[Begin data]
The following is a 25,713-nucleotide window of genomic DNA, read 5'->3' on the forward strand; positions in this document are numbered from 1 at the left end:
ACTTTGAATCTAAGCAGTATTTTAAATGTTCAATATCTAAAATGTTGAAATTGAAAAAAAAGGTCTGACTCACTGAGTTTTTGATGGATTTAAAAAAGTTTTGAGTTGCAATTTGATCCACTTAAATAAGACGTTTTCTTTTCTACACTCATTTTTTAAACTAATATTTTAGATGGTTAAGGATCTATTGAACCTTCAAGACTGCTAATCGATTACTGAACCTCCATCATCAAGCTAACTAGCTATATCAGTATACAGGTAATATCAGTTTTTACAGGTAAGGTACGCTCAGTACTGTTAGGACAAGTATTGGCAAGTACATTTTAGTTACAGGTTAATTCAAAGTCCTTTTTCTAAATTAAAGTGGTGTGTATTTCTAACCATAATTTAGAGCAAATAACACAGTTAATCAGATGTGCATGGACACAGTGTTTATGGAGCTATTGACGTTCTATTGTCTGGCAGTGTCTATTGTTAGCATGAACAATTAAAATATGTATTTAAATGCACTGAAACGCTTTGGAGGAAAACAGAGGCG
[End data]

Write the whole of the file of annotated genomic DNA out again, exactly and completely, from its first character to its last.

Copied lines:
The following is a 25,713-nucleotide window of genomic DNA, read 5'->3' on the forward strand; positions in this document are numbered from 1 at the left end:
ACTTTGAATCTAAGCAGTATTTTAAATGTTCAATATCTAAAATGTTGAAATTGAAAAAAAAGGTCTGACTCACTGAGTTTTTGATGGATTTAAAAAAGTTTTGAGTTGCAATTTGATCCACTTAAATAAGACGTTTTCTTTTCTACACTCATTTTTTAAACTAATATTTTAGATGGTTAAGGATCTATTGAACCTTCAAGACTGCTAATCGATTACTGAACCTCCATCATCAAGCTAACTAGCTATATCAGTATACAGGTAATATCAGTTTTTACAGGTAAGGTACGCTCAGTACTGTTAGGACAAGTATTGGCAAGTACATTTTAGTTACAGGTTAATTCAAAGTCCTTTTTCTAAATTAAAGTGGTGTGTATTTCTAACCATAATTTAGAGCAAATAACACAGTTAATCAGATGTGCATGGACACAGTGTTTATGGAGCTATTGACGTTCTATTGTCTGGCAGTGTCTATTGTTAGCATGAACAATTAAAATATGTATTTAAATGCACTGAAACGCTTTGGAGGAAAACAGAGGCG